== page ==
The U.S. Food and Drug Administration (FDA) always faces big challenges because of where it sits at the intersection of so many critical concerns: by virtue of the fact that people’s lives—quite literally—depend on what we do. Patient and consumer protection are at the heart of what we do. And I believe deeply in that fundamental mission of this agency.
Nestled in the sleepy suburbs of Washington, DC, lies an influential agency that continues to have a growing impact on every American’s life. In fact, public opinion surveys indicate that the agency enjoys a broad range of support in the federal government and across the country in its work protecting people. Seen almost daily on the evening news, FDA encompasses a vast network of public health priorities important to many people’s daily lives.
What Does FDA Do?
Established by the U.S. Congress in 1906 through the Food and Drugs Act, FDA has since evolved into an ever-
expanding division of the Department of Health and Human Services to embody a broad portfolio. Some of the areas under the FDA’s jurisdiction include:
- The Food Safety Modernization Act, which has changed the food safety system from responding to illness to preventing it
- Updates relating to cancer treatment options, such as robotically assisted surgical devices for use in mastectomy, which is not currently approved
- Dietary supplements, nutritional ingredients, and pet foods
Although those are diverse areas for one federal agency to handle, FDA’s mission is to protect the public’s health by supervising oversight in the areas of food, cosmetics, and tobacco. Working with other federal departments such as the U.S. Department of Agriculture and National Institutes of Health, FDA coordinates oversight procedures to ensure that public health safety measures are enforced, protecting the American food chain and personal hygiene products.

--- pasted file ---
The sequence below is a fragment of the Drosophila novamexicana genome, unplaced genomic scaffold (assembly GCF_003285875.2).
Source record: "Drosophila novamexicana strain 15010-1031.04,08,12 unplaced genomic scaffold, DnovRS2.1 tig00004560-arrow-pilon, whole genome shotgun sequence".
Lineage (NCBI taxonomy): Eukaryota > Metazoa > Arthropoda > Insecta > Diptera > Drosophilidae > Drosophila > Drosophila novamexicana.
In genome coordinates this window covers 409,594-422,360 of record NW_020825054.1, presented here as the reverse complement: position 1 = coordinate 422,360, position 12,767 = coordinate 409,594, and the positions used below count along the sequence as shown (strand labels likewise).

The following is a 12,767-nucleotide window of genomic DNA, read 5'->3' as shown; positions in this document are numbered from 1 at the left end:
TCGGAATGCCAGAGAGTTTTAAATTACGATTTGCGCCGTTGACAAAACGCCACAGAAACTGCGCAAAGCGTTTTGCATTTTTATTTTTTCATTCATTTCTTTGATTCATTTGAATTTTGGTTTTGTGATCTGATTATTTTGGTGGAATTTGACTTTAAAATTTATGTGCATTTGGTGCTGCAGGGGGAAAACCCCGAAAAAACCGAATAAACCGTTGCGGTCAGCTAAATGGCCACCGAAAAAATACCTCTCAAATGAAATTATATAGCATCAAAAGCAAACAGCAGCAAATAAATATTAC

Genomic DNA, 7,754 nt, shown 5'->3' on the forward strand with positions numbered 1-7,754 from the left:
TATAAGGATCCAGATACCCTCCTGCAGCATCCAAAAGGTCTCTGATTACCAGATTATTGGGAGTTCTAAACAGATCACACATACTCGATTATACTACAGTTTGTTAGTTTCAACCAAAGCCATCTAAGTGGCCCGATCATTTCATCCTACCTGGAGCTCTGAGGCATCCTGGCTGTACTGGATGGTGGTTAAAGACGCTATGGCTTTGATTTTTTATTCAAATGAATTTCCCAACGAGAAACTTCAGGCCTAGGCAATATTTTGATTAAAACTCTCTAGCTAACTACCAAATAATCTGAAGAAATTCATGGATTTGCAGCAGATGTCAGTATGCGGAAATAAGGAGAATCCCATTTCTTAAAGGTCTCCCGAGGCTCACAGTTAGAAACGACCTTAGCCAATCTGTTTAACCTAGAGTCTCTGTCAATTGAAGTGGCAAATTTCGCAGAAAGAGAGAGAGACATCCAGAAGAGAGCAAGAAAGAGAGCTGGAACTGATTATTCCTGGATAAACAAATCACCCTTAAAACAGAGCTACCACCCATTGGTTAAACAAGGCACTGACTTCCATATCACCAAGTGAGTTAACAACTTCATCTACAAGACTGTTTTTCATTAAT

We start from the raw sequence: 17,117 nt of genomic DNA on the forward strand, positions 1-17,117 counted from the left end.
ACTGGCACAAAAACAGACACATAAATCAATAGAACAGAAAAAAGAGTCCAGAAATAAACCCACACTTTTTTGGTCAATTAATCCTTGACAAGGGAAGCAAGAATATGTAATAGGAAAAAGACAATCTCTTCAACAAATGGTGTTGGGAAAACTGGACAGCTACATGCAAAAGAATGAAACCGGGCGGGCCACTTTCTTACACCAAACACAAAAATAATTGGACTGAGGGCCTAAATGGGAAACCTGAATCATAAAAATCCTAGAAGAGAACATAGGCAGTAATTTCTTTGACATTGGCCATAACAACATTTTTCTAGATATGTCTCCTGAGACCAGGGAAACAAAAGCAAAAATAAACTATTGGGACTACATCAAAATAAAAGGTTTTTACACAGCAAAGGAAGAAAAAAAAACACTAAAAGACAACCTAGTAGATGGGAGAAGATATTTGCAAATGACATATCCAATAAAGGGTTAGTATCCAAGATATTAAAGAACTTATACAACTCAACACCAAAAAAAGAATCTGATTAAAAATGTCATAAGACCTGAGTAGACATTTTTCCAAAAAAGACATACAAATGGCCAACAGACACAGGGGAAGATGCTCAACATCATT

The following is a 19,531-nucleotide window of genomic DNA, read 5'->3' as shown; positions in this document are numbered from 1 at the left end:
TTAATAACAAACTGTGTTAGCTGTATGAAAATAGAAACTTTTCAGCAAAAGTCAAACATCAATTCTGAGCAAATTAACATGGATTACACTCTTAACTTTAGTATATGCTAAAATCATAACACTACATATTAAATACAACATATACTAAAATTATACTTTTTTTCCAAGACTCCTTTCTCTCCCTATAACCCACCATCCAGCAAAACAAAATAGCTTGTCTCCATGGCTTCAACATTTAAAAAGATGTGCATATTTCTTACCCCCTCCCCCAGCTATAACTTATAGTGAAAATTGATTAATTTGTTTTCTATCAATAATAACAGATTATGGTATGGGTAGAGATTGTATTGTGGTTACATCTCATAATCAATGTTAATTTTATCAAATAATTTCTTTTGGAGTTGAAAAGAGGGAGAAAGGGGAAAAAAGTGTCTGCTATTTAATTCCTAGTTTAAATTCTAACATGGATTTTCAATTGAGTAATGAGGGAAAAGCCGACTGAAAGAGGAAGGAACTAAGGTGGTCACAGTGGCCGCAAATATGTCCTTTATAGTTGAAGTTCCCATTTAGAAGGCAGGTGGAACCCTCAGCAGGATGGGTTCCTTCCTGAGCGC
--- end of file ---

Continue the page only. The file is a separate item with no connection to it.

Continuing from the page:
FDA also speeds innovation of products: through the rigorous oversight, it has many measures in place to guard against unsafe goods reaching American consumers. The agency employs research scientists, physicians, nutritionists, statisticians, chemists, lawyers, and even oncology nurses who strive to maintain an extremely high level of operation to protect the public’s health and safety.
The agency also has jurisdiction over the safety and efficacy of vaccines and their protocols—from measles and diphtheria to hepatitis A and human papillomavirus. Because of its oversight, incidence of certain diseases in the United States are at historical lows or even eliminated completely. Through updates and awareness campaigns, and with the help of healthcare providers likes nurses, FDA protects the public’s school children and families from what were once devasting epidemics.
Changing Leadership’s Impact on Health Policy
As often happens in the appointed circles of high-level federal government positions, FDA Commissioner Scott Gottlieb, MD, announced his intention to step down as the agency’s head by the summer, causing some concern in the advocacy community. Gottlieb previously served in other FDA positions and returned to the agency in May 2017, taking a rather public role as the chief advocate for a number of public health initiatives.
Gottlieb was a rare accessible agency lead, interested in promoting FDA and speaking with patient advocates, healthcare providers, and the general public. Under his stewardship, FDA took the lead on dramatically restricting tobacco products and the industry’s efforts to expand marketing and distribution to minors. For example, as electronic cigarettes, newer vaping mechanisms, and candy-flavored cartridges became more easily available and seemingly targeted to underage users, Gottlieb strengthened FDA’s oversight regulation to hinder access to tobacco.
On March 12, 2019, Health and Human Services Secretary Alex Azar named Norman E. (Ned) Sharpless, MD, director of the National Cancer Institute, as acting FDA commissioner. Sharpless will guide the agency and infuse the bureaucracy with sense of purpose. We don’t yet know his approach to the priorities FDA will move forward, how enforcement will be promoted, or where FDA will focus public health efforts under his direction. But what will continue is FDA’s 115-year history of trust and strength it has with the American people as a guardian of the public’s health.